Joe Quinlan: Good morning. This is the market update from May 22nd. Joe Quinlan, Chief Market Strategist for the CIO office. I'm going to start with just kind of the market performance. Last week the S&P, the NASDAQ, and the Dow Industrial Average all posted gains and for the year, the Dow is up 1.7% total return, S&P’s up almost 10%, the NASDAQ doing fabulously at 26.6% year to date through the end of last week on Friday. Pretty good tone to the market overall. In particular, earnings - around 95% of the S&P is reported - the top and bottom line better than expected. Not as bad as most folks had feared when it came to the earnings and to the revenue growth, and that's given the market more or less a really good undertone for where we are today. It is obviously being led by big technology. They have the big bid out there. If you look, the biggest five companies of technology, they have a combined market cap of $8.7 trillion at the end of Friday. They now account for around 25% of the S&P 500 cap and roughly 80% of the S&P 500 gains this year has come from these five companies. So it has been a narrow rally, but we do expect more breadth as we dive deeper into this year. This year we talk about it's really about the fed and the economy. Let me just start with the really economy. The numbers from April leading into May - better than expected. Retail sales came in at 0.4%. Still growth. We saw that was all from the declines in February and March. So we're seeing the retail, the consumers start to come back. They're spending more on services rather than goods, but autos are also getting a boost. Autos is big when it comes to industrial production and you're seeing consumers finally going out and trading up or into their new cars or trucks, so automobile production is ramping up. When you look at the housing market, mixed numbers in terms of new home sales, permits starts, really the mixed picture. It's also a mixed picture when you look at manufacturing. Some slowdown there related to capital expenditures. So when you kind of step back the $26 trillion US economy is chugging along albeit our economists are still looking for that recession call beginning in the third quarter of this year. A lot of the recession call will rest with the fed. There's a 22% chance according to the latest numbers that the fed will raise rates in June. The odds are that the fed are on pause, but really kind of when you look across the landscape, the fed may be on pause but they're going to keep the fed funds rate elevated. That's the expectation/the consensus. So the work is not done albeit there could be a pause in June in terms of the next rate hike and the markets are working their way through that as we speak. Overseas, something is to note - the weakness in China, whether it's retail sales, factory activity, fixed asset investment, very weak numbers for April coming through and that's weighed on oil prices and some other commodities as well, so that's something to watch very carefully. Europe keeps chugging along, around 1% growth and nothing dramatic out there, but nevertheless, global growth is soft heading into the summer and we do think it's going to continue to remain soft because while the fed could be on hold, there's a lot of work in Europe to fight inflation. Inflation expectations, inflation itself is much higher in Europe than it is in the United States. So kind of when you step back, it's a constructive outlook albeit there’s sogginess to earnings yet to play out. The economy still kind of working its way through a very aggressive fed tightening cycle, fed’s on pause, earnings coming in better than expected and really, we got to step back and just see how the consumer plays into Q2 - Q3 because remember, the US economy 70% of GDP is consumption. The consumers - we're looking at a good labor market, solid labor market relatively speaking, you're still seeing income gains, less inflation biting into the real incomes of US consumers - that's going to be key in terms of like where we go from here. Clearly when you look at the earnings, when we look into the second half of this year, companies leveraged to the consumer or technology, particularly artificial intelligence, that seems where there's a lot of play, a lot of activity, a lot of optimism in terms of between now and next 12 months in terms of where we're headed. So to kind of wrap up, we do have one big nut out there I'm going to talk about in a moment, but the economy continues to chug along. Earnings are better than expect. Little weaker than expected out of China. Europe’s chugging along. Then the big issue/the elephant in the room is the debt ceiling debate and this is a tough call. The principles are speaking. President Biden came back early from the G7 [unintelligible] meet with the republican leadership. It’s a very tough call between now and the X date which is anywhere between early June to mid-June. We do continue to expect consensus on The Street that the debt ceiling will be raised. That’s number one. Number two, however, what's the fallout? What's the spending cuts? What’s the plan look like in the aftermath? Spending, tax receipts, tax increases, the revenue and spending side. So we're the markets are a little still very much on edge and very much focused on the debt ceiling debate and we're nearing the end game in terms of the two parties finding some solution, but I want to emphasize that we do expect the debt ceiling to be raised. It’s just how do we get there and we're now looking for a default. We're going to see some volatility between now and then, but I would urge investors – remember, the US economy - pretty resilient, pretty dynamic. Earnings better than expected. We're looking for slowdown ala recession in the second half of this year, but we're still seeing some opportunities to put money to work whether its equities and fixed income with the US bias. So I will end there. That's it for the market update for May 22nd. Joe Quinlan from the CIO office. Thank you.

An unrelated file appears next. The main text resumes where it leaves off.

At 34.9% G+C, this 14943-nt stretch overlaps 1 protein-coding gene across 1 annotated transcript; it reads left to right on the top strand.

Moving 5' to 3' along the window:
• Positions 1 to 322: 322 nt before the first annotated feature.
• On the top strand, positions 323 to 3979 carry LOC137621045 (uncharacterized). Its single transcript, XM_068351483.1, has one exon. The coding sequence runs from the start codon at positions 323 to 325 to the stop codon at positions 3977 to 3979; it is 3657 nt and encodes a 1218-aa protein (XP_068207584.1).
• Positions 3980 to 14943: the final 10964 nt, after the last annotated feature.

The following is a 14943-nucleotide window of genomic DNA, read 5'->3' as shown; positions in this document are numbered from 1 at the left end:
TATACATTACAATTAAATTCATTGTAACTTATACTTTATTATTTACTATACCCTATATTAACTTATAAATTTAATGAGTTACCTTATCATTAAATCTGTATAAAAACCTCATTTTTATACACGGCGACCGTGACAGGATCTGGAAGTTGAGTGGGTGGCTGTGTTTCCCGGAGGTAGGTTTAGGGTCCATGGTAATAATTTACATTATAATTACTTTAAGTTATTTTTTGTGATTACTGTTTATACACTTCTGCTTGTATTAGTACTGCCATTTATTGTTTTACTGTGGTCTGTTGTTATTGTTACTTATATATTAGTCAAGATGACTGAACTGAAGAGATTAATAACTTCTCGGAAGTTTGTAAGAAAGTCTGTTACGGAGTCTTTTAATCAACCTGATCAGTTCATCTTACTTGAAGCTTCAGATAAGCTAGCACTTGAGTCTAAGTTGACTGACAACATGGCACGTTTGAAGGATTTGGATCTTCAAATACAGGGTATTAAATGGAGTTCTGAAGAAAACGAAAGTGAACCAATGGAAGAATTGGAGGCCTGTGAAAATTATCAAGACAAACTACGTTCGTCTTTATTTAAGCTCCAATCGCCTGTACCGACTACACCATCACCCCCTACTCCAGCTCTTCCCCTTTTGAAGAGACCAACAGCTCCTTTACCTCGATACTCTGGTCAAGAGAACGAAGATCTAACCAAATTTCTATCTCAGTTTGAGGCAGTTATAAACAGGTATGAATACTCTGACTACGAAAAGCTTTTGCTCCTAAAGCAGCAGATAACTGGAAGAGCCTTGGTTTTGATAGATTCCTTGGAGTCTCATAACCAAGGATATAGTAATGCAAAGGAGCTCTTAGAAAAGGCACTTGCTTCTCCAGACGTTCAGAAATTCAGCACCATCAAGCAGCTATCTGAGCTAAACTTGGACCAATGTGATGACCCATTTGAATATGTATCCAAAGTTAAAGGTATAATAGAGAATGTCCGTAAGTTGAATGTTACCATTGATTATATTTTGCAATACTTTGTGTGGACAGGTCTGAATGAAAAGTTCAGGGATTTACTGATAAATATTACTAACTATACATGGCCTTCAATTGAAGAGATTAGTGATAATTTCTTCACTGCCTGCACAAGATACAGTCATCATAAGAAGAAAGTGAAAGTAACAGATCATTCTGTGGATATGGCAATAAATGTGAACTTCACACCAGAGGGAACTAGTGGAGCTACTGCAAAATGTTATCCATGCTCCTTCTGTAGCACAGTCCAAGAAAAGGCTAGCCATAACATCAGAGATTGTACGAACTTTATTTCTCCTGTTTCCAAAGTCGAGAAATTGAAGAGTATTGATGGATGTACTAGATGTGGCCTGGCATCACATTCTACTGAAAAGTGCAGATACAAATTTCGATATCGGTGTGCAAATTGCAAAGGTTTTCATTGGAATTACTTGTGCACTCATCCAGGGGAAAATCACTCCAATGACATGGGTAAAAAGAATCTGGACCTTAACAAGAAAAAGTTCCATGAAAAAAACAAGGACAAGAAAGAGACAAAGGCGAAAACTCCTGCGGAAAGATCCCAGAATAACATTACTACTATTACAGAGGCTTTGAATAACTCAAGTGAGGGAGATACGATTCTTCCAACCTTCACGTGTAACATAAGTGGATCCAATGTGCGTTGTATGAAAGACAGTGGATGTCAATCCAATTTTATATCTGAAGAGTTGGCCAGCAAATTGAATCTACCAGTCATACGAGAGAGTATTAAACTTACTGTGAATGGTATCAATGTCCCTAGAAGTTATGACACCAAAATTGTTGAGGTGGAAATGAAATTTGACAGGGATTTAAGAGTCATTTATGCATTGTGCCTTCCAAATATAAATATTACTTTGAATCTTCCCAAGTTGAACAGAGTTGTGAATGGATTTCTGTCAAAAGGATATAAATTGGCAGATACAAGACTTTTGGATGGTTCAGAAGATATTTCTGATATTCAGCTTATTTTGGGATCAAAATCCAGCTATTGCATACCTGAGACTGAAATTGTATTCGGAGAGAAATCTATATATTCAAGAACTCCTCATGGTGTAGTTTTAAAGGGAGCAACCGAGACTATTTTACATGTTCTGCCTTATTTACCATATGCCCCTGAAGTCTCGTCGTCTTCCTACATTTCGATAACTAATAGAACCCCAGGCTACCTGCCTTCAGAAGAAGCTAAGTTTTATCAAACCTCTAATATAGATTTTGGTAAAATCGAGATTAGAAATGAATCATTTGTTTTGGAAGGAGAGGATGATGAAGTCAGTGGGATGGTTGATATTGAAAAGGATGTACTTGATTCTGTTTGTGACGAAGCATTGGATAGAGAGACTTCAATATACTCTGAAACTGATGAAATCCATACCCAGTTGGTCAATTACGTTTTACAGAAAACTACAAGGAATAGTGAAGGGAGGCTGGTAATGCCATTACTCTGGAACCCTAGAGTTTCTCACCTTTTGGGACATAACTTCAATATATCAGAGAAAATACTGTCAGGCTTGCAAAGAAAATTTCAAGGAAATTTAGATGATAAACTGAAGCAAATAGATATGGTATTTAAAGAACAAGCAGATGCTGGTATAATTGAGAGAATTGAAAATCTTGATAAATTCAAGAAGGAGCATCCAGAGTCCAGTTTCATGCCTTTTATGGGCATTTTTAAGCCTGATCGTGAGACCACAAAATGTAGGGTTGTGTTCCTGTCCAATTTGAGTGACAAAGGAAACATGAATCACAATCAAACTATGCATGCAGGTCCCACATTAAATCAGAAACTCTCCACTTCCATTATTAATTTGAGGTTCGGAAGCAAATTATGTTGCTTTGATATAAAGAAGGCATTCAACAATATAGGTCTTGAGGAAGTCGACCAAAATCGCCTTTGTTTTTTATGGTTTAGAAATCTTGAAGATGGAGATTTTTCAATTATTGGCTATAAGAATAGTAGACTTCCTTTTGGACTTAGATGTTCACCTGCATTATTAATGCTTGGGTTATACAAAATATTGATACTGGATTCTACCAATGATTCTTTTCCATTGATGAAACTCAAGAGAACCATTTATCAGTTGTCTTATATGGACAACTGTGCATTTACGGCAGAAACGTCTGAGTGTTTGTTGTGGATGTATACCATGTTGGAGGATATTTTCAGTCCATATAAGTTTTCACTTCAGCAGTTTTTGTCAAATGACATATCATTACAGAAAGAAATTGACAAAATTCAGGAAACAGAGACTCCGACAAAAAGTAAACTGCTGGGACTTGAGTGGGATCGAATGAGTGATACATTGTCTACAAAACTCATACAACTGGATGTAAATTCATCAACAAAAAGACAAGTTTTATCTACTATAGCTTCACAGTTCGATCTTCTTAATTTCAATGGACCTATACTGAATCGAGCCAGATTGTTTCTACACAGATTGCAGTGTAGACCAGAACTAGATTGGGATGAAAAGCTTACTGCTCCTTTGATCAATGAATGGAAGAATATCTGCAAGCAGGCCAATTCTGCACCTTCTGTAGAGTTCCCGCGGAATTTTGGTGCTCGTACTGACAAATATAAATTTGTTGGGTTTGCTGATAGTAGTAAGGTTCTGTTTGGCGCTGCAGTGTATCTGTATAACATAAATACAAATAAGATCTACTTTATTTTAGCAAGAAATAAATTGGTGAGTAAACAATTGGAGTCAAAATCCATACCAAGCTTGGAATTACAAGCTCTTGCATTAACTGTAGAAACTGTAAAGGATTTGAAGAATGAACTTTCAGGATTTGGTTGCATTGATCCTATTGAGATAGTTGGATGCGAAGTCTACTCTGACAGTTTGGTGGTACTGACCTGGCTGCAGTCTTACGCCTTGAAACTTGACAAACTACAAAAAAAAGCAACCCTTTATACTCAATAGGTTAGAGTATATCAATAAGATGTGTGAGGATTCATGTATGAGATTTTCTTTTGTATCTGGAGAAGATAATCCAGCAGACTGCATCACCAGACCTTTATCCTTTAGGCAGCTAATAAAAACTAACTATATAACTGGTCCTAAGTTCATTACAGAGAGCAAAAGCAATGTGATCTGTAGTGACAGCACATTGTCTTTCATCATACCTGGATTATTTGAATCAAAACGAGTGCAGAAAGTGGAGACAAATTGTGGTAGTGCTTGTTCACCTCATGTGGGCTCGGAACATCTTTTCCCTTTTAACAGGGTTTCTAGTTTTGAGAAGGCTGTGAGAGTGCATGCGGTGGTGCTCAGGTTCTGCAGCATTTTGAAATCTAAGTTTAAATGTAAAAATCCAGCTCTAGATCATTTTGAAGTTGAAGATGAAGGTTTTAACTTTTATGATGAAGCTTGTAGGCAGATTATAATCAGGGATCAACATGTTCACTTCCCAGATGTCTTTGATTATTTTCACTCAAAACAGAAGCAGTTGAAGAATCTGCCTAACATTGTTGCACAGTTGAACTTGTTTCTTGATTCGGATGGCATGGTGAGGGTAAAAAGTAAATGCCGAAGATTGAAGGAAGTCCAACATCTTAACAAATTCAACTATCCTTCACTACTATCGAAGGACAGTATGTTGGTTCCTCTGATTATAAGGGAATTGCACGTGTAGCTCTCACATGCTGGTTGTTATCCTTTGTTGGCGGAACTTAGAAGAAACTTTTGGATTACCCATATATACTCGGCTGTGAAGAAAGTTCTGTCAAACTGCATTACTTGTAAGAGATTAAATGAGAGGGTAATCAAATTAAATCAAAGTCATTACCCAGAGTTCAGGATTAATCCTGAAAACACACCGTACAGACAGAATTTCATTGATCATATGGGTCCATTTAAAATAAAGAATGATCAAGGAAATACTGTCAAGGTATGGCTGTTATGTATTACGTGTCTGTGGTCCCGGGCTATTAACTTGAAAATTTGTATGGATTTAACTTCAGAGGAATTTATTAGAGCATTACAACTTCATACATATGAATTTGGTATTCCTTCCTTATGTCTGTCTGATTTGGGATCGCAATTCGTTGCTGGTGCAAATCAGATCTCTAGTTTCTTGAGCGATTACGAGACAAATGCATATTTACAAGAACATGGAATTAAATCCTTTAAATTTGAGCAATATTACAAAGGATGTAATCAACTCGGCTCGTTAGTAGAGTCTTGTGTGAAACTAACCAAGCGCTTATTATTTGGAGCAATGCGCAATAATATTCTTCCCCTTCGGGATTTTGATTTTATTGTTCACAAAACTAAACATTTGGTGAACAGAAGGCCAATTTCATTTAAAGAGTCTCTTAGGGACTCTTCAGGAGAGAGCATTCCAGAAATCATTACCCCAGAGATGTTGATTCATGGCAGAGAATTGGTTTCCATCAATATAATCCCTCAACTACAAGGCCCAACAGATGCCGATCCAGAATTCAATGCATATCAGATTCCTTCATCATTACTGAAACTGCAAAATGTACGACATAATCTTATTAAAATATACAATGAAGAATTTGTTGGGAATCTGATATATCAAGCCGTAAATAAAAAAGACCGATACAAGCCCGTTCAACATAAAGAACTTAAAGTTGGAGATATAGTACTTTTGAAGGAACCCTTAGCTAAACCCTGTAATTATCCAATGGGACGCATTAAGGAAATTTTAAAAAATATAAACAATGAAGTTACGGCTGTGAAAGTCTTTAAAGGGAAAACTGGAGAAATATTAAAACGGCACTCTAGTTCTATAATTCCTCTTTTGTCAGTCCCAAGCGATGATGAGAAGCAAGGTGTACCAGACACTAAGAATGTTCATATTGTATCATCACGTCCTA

Operator: Please see important disclosures provided on this page.